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International Human Rights (LLM, full-time or part
This programme is offered at the Irish Centre for Human Rights within the School of Law. This Centre is one of the world’s premier university-based institutions for the study and promotion of human rights and humanitarian law. This course aims to prepare graduates for work in the field of international human rights, with international organisations, non-governmental organisations and as individual advocates. It also serves as a foundation for those who wish to pursue PhD study in the field. While the emphasis of the course is legal it accepts suitably qualified candidates from other backgrounds in the firm belief that human rights itself is multidisciplinary. The LLM programme aims to build specific and general skills with respect to the modern regime of human rights protection, and knowledge of the philosophies and theories that underpin it.
The course provides students with the requisites enabling them to contribute to the advancement of human rights globally, both in their individual capacities and in association with institutions that have such a focus. During the course of their studies, students at Masters level are encouraged by the Irish Centre for Human Rights to put into practice the foundational work provided by the LLM by undergoing internships with international institutions and nongovernmental organisations working in the field of human rights.It offers advice in finding suitable opportunities and some financial support to offset travel expenses.
Applications and Selections
Who Teaches this Course
Dr. Kathleen Cavanaugh
Dr. Shane Darcy
Prof. Ray Murphy
Dr. Ekaterina Yahyaoui Krivenko
Dr Anita Ferrara
Dr. Noelle Higgins
In addition, every year we have a number of courses taught by adjunct and visiting lecturers.
Requirements and Assessment
1 year, full-time
2 years, part-time
Next start date
A Level Grades ()
Please view the offer rounds website.
Next start date
Mode of study
The one-year programme is divided into three four-month terms. The first term commences in September and runs through to December, the second term begins in January and ends in April, while the third term begins in May and terminates with the submission of a dissertation at the end of August. During the first two terms candidates are required to attend a full course load as prescribed in the Guidelines, while the third term is devoted entirely to the research required for the preparation of the final dissertation.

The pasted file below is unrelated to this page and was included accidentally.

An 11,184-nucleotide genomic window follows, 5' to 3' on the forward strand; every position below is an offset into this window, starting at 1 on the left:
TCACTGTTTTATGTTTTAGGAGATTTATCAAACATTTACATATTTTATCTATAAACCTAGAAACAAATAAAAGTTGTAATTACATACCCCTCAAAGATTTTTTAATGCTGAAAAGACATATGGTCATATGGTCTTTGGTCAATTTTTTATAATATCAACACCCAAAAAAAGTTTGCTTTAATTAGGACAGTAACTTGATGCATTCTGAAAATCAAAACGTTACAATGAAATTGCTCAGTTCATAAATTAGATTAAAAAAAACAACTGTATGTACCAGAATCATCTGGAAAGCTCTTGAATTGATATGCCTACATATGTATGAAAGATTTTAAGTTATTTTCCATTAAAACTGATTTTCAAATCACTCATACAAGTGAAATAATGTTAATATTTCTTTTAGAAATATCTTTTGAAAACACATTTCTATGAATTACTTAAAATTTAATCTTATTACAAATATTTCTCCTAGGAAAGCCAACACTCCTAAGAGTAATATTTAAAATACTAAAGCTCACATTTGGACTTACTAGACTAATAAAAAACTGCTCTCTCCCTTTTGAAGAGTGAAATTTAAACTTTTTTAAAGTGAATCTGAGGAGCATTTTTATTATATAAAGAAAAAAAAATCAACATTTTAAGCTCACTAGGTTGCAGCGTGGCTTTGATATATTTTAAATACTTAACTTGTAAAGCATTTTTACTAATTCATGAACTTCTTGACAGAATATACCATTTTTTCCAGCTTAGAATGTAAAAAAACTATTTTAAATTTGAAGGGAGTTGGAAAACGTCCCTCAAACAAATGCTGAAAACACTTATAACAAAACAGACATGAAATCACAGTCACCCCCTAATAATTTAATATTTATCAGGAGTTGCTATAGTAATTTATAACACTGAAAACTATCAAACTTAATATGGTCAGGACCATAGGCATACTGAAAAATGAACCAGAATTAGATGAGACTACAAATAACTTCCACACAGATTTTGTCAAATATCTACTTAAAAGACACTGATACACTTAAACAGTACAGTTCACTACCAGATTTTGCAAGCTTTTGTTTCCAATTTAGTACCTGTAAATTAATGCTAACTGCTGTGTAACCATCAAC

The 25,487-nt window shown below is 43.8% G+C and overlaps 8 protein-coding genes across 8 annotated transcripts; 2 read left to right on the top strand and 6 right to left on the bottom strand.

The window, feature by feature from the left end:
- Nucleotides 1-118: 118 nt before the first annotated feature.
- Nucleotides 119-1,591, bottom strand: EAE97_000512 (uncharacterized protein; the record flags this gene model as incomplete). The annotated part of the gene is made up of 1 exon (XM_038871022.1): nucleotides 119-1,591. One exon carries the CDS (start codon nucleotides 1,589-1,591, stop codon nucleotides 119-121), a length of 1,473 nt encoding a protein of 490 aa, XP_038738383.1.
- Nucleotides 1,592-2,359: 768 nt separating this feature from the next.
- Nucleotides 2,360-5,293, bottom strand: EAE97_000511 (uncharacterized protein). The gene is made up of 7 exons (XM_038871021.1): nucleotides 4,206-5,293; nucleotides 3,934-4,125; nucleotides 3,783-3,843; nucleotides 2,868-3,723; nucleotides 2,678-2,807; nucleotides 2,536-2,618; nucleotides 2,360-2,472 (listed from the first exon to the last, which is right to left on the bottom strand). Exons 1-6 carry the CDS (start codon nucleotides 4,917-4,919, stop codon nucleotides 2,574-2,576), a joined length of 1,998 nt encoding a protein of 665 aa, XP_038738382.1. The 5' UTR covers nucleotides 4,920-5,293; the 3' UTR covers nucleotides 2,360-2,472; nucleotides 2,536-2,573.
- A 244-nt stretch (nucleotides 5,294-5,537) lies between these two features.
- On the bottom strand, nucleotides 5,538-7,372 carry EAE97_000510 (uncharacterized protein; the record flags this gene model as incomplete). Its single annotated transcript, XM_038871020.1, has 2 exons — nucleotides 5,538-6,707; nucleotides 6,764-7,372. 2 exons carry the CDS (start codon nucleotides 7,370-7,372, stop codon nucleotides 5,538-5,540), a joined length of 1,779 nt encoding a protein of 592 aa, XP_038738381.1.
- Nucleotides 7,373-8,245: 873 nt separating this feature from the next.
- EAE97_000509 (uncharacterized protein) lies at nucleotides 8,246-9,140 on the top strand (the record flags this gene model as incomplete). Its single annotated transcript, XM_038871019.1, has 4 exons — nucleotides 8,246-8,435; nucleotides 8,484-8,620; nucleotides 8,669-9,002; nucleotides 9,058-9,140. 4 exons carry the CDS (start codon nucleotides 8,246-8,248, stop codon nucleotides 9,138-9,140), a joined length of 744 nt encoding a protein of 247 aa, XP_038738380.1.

The two-year programme comprises part-time study, combining two semesters of course work the first year with a third semester the second year, devoted entirely to the research required for preparation of a final dissertation.
The coursework begins with a general introduction to the systems and documents of international human rights law, and proceeds to a series of specialised courses in such areas as minority rights law, regional human rights systems such as the European Convention on Human Rights, criminal prosecution by international tribunals of human rights violators, gender and child rights, refugees and asylum seekers, and international humanitarian law. The course emphasises the analysis and critique of international human rights law and legal regimes.
Courses each year are subject to change, but may include the following:
- Business and Human Rights
- Children's Rights
- Conflict and Post-Conflict
- Counter-Terrorism and Human Rights
- Economic, Social & Cultural Rights
- European Convention on Human Rights
- European Union and Human Rights
- Gender and Human Rights
- Human Rights, Sexual Orientation and Gender Identity
- Human Rights Field Work: Law and Practice
- Islam and Human Rights
- International Criminal Law
- International Criminal Procedure
- International Humanitarian Law
- Introduction to Human Rights Law
- Minority Rights
- Peace Support Operations
- Public International Law
- Procedure before International Criminal Courts
- Refugee Protection
- Right to Development
- Transitional Justice
Why Choose This Course?
The human rights field is a competitive market and students in the programme are encouraged to obtain as much practical, as well as academic experience as possible whilst in the programme. Securing a place in the human rights field necessitates initiative and will likely entail several minor placements before securing the desired position. That said, students who have undertaken and successfully completed the programme tend to fall into one of four categories:
- those who work within UN or UN affiliated organisations
- those who work in NGOs and quasi NGOs--both human rights and development
- those who work in academic institutions or pursue of PhD/JD
- those who work in diplomatic or government based work (in human rights divisions of the Dept of Foreign Affairs, for example).
Underneath these umbrella categories, students have pursued work in the ICC, Amnesty International, Human Rights Watch, ICRC, the UN system (Geneva and NYC), local based NGOs, trade and health organisations, domestic law firm work that draws on international legal mechanisms, and research based work in University research centres, to name but a few. The main and sub categories are by no means exhaustive, but give a flavor of the different fields that students have pursued.
Who’s Suited to This Course
Related Student Organisations
Fees: Student levy
Fees: Non EU
EU full-time programme: €6,500 p.a. EU part-time programme: €3,305 p.a.
Postgraduate students in receipt of a SUSI grant—please note an F4 grant is where SUSI will pay €2,000 towards your tuition. You will be liable for the remainder of the total fee. An F5 grant is where SUSI will pay TUITION up to a maximum of €6,270. SUSI will not cover the student levy of €224.
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